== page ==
What do goldfish eat? Finding out what goldfish eat and feeding the right types of goldfish food is a key part of proper goldfish care. Eating the wrong type, or wrong amount, of food can be very bad for your fish.
Unfortunately, feeding goldfish incorrectly is one of the most common mistakes new goldfish keepers make.
Here, we look at the types of food goldfish eat. Including goldfish food available from your local pet shop, some alternative types of food that you may want to add to your fish’s diet, and – most importantly – we tell you how to avoid harming your goldfish through overfeeding!
What is “goldfish food”? Is it different to other fish food?
Goldfish food contains less protein and more carbohydrates than other fish food (such as tropical fish food). Manufacturers of goldfish food have produced food with the specific dietary requirements of goldfish in mind, so you shouldn’t just pick up a tub of generic “fish food”. Your goldfish need to eat proper goldfish food that meets their specific needs.
The goldfish food you buy will be in the form of flakes (which float) or pellets (which usually sink – though floating pellets are also available). There are a few factors to consider when deciding whether to feed your goldfish flakes, pellets or a mixture of both:
- Is your fish big enough to eat pellets? Some pellets can be too big to fit in the mouths of young fish.
- Sinking pellets may be more difficult to find and remove. This means that uneaten pellets will rot and pollute your water.
- Goldfish may swallow air when eating flakes or floating pellets off the surface of the water, which can cause digestion problems.
- Flakes can lose some of their nutritional value after the tub is opened and the flakes are exposed to air. Pellets retain their nutritional value better than flakes do.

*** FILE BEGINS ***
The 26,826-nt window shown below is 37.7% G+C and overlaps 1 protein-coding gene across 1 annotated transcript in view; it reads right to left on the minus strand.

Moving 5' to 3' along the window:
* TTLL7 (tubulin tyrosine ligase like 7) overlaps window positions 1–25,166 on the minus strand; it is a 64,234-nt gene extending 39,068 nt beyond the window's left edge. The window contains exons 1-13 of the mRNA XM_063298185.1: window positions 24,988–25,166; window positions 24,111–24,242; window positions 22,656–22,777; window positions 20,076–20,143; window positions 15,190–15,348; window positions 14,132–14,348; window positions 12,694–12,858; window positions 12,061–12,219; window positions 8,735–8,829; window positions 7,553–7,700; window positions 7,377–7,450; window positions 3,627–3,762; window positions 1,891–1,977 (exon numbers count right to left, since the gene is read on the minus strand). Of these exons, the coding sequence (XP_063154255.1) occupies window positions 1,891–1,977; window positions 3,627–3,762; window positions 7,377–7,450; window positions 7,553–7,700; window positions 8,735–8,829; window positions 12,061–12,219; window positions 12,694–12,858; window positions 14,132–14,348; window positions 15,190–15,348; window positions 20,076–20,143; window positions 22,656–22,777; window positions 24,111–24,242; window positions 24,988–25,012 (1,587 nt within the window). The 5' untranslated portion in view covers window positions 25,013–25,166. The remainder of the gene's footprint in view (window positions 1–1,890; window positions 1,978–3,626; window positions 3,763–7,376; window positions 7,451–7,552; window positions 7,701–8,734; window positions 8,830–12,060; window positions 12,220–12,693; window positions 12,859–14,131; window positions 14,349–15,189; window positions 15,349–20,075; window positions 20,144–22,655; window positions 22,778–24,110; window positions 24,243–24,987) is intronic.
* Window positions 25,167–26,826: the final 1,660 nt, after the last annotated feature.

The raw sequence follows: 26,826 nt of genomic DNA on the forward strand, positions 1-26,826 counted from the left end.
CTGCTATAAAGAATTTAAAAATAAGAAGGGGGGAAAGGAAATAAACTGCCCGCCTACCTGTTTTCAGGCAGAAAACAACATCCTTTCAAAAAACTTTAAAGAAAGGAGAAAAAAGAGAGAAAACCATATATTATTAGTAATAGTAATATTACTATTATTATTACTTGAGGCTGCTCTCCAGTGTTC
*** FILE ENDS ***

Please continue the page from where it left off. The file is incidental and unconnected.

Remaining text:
What else do goldfish eat?
In the wild, goldfish eat crustaceans, plants, insects and will sometimes even eat smaller fish. While you obviously can’t match their natural diet exactly, you should try to feed your goldfish food that is similar to what they would eat in the wild.
As well as flakes and pellets designed specifically for them, goldfish will eat peas (with the shells removed), boiled vegetables, bloodworms and brine shrimp. These make a great change to flakes and pellets and are real treats for your goldfish!
If you choose to feed live food – rather than freeze dried – then there is a slight risk of transferring disease to your goldfish. To avoid this, frozen and freeze-dried foods are available. They’re not quite as good as live food, but they do offer many of the same benefits without the same risk of disease.
How much should goldfish eat?
Overfeeding can be very bad for your goldfish. Goldfish don’t have stomachs, so they never get “full up” like humans do. This means that goldfish will eat and eat for as long as there is food available! Adding too much food can cause your goldfish to eat too much, which leads to blocked intestines and swim bladder problems. A long trail of poop behind your goldfish is a sign that your fish has over-eaten!
You should feed your goldfish two or three times per day, but only in very small amounts at a time. Slowly add tiny pinches of food to your tank, for about one minute, never adding more than your goldfish can eat in this time. If you leave food in your tank after feeding then it will get stuck in your filter and rot, which will pollute your water. You should therefore remove any uneaten food after the feeding session. It’s often a good idea to feed just before doing a water change, as you can then remove any uneaten food when changing the tank water.
If you keep your water at a low temperature then your goldfish should eat even less than this. Your goldfish’s metabolism slows down at lower temperatures, which means they need less food than when kept in warmer water.
The main thing to remember when deciding how much to feed a goldfish is this: it’s extremely unlikely that you’ll ever seriously harm a goldfish by feeding it too little. But you could very easily feed it too much!
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